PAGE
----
Rural round-up

March 28, 2020

After the lockdown, the economy’s recovery will be dependent on dairy farms and their milk – Point of Order:

The planet is  in a state of   flux,   economies are tumbling into  recession, no-one (not even Donald Trump) can predict  when the agony will  end.

Suddenly, the streets  are  empty:  life  as  we have  known  it is  now  very  different. The  nation  is  in   lockdown.

As  the  London  “Economist” put it:

“The struggle  to  save  lives  and the  economy  is  likely to present  agonising choices…As  that  sends economies  reeling, desperate  governments are trying to tide over  companies and  by handing out millions of  dollars in  aid and loan guarantees. Nobody can be sure how these rescues  will work”. . . 

Don’t stress weakening economy – Neal Wallace:

Economist Cameron Bagrie is joining a chorus of calls for the Government to delay introducing policy imposing new environmental rules and costs on a rapidly weakening economy.

Bagrie says Government borrowing as a percentage of gross domestic product has doubled from 20% to 40% in the last few weeks as it tries to protect jobs and businesses from the impact of measures to control the covid-19 virus pandemic.

He expects Government borrowing will increase further and warns now is not the time to introduce more costs on businesses in freshwater regulations and the new minimum wage, which applies from April 1.

“Farming has been unloved and beaten up by the Government for the last two or three years but the Government is going to need farmers for the next few years.” . . 

Virus adds to woes of North Canterbury farmers – David Hill:

The uncertainty around the Covid-19 pandemic is adding yet another headache for North Canterbury farmers.

Federated Farmers North Canterbury president Cameron Henderson and North Canterbury Rural Support Trust chairman Andy Munro say dry conditions, the ongoing effects of Mycoplasma bovis and coronavirus, and this week’s 5.1-magnitude earthquake near Culverden are creating uncertainty.

‘‘The effects of the virus seem to be changing day to day as we have seen with share markets and travel bans,’’ Mr Henderson said. . . 

Meat matters to sector stalwart – Colin Williscroft:

Tim Ritchie retires as Meat Industry Association chief executive on April 7 after a career in primary sector roles that began in the 1970s. Colin Williscroft reports.

THE meat industry has come a long way since Tim Ritchie got involved and a decision made on the far side of the world about then that has provided the biggest advantage to the sector here in the years since.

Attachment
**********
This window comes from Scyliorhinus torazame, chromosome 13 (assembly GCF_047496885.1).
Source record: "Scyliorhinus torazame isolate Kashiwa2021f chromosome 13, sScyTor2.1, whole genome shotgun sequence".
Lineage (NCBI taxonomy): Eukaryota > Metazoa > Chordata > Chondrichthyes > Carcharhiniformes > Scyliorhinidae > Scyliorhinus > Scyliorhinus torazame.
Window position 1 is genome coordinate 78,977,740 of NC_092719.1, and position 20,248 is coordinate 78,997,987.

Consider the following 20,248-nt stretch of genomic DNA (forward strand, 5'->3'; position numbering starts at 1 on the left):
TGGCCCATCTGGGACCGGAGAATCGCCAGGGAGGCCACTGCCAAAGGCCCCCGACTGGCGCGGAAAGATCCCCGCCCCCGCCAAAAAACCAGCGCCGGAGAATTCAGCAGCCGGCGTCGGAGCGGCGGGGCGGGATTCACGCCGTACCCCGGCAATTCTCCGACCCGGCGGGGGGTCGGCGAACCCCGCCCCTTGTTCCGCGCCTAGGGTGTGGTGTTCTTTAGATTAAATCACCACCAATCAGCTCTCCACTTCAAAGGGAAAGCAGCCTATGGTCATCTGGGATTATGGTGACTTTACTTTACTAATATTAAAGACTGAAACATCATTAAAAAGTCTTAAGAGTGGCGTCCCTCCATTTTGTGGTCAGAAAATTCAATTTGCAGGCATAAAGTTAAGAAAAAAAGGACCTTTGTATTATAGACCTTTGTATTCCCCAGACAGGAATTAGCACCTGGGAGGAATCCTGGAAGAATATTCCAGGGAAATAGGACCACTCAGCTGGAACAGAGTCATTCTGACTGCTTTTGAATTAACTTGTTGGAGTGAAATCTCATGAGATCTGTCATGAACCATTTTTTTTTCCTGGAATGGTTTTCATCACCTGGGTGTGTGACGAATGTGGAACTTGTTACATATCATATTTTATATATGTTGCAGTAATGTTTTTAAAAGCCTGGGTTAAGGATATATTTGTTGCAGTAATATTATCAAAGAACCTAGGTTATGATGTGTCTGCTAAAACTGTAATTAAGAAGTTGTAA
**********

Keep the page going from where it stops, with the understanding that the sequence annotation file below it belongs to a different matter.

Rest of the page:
Though it might not have seemed like it at the time, in retrospect Britain joining the then European Economic Community in 1973 was the best thing that could have happened for New Zealand farmers. . . 

Leader learnt a lot in dairy industry – Yvonne O’Hara:

‘‘It was like being dropped into the mothership of emergency management.’’

That is how Katrina Thomas describes her involvement with the recent flood recovery effort in the South.

The Wreys Bush dairy farmer was Dairy Women’s Network (DWN) southern regional hub leader for Otago and Southland since 2016, and regional leader for Southland since 2012.

However, this year she decided she wanted to try other challenges. . . 

Wine industry faces worker accommodation woes during lockdown:

The wine industry is facing criticism for continuing harvest during the Covid-19 lockdown, and is facing problems with worker accommodation

The government says the grape and wine industry can continue to operate as an essential business, but strict conditions apply as the country moves to contain the spread of Covid-19.

Some Marlborough people have noticed the hundreds of workers travelling to work in vineyards all over the district, and have questioned whether this was safe in the current climate. . . 


Rural round-up

March 8, 2020

No need to destroy the perfect way of farming – Lone Sorensen:

Why are we accusing farming and in particularly dairy farming for being the cause, at least here in NZ, for global warming?

Would it by any chance be because it is a lot easier finding a scapegoat to blame everything on than actually cleaning up one’s own back yard first.

The atmosphere now contains 409 parts per million (ppm) of carbon dioxide (CO₂), when it is claimed that it can only cope with 350 ppm without a change in climate. The reason for this is that for the last 200 years, or since the industrial revolution, we have overused the earth’s resources of fossil fuels and by industrialising our farming methods also the humus in the soil: basically an overuse of stored carbon in the ground which we have turned in to CO₂, and methane. All this has made our life as humans more comfortable, but it has come at a cost.  . .

Biosecurity cost blowout for councils – Gerald Piddock:

Federated Farmers is warning rural district councils could face cost blowouts in meeting the requirements of the Government’s National Policy Statement for Indigenous Biodiversity.

Councils will have to map all land classified as a significant natural area in five years.

They already have to protect and map those areas in district plans and many have already done so. 

However, the new policy changes the criteria of for those areas, meaning some councils might have to redo their mapping, Federated Farmers regional policy analyst Paul Le Miere told about 20 farmers at a meeting in Te Awamutu. . .